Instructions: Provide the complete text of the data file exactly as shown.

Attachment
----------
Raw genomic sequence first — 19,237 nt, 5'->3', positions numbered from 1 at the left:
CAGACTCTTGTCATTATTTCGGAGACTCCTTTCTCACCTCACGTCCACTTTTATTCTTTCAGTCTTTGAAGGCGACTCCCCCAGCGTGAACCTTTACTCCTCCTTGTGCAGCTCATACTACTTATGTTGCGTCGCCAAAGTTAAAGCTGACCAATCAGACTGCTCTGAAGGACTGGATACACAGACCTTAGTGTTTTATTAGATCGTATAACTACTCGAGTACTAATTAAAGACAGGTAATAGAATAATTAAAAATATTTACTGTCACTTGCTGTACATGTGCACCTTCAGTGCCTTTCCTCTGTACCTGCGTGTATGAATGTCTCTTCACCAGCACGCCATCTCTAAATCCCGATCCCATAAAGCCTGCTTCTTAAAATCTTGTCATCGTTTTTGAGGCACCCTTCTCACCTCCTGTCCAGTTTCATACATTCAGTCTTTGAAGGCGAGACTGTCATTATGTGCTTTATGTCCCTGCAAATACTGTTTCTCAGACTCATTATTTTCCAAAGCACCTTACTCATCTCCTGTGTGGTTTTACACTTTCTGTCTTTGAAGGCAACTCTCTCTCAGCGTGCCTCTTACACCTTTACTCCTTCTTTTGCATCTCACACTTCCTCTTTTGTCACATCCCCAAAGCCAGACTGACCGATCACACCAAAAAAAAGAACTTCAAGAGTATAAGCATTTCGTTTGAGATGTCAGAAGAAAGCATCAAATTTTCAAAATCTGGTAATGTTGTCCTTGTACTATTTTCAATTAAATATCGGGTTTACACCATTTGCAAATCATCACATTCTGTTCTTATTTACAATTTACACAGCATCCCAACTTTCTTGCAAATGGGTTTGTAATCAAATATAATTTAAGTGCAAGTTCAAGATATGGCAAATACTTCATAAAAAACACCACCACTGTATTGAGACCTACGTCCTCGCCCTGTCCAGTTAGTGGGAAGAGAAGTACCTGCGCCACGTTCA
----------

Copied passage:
Raw genomic sequence first — 19,237 nt, 5'->3', positions numbered from 1 at the left:
CAGACTCTTGTCATTATTTCGGAGACTCCTTTCTCACCTCACGTCCACTTTTATTCTTTCAGTCTTTGAAGGCGACTCCCCCAGCGTGAACCTTTACTCCTCCTTGTGCAGCTCATACTACTTATGTTGCGTCGCCAAAGTTAAAGCTGACCAATCAGACTGCTCTGAAGGACTGGATACACAGACCTTAGTGTTTTATTAGATCGTATAACTACTCGAGTACTAATTAAAGACAGGTAATAGAATAATTAAAAATATTTACTGTCACTTGCTGTACATGTGCACCTTCAGTGCCTTTCCTCTGTACCTGCGTGTATGAATGTCTCTTCACCAGCACGCCATCTCTAAATCCCGATCCCATAAAGCCTGCTTCTTAAAATCTTGTCATCGTTTTTGAGGCACCCTTCTCACCTCCTGTCCAGTTTCATACATTCAGTCTTTGAAGGCGAGACTGTCATTATGTGCTTTATGTCCCTGCAAATACTGTTTCTCAGACTCATTATTTTCCAAAGCACCTTACTCATCTCCTGTGTGGTTTTACACTTTCTGTCTTTGAAGGCAACTCTCTCTCAGCGTGCCTCTTACACCTTTACTCCTTCTTTTGCATCTCACACTTCCTCTTTTGTCACATCCCCAAAGCCAGACTGACCGATCACACCAAAAAAAAGAACTTCAAGAGTATAAGCATTTCGTTTGAGATGTCAGAAGAAAGCATCAAATTTTCAAAATCTGGTAATGTTGTCCTTGTACTATTTTCAATTAAATATCGGGTTTACACCATTTGCAAATCATCACATTCTGTTCTTATTTACAATTTACACAGCATCCCAACTTTCTTGCAAATGGGTTTGTAATCAAATATAATTTAAGTGCAAGTTCAAGATATGGCAAATACTTCATAAAAAACACCACCACTGTATTGAGACCTACGTCCTCGCCCTGTCCAGTTAGTGGGAAGAGAAGTACCTGCGCCACGTTCA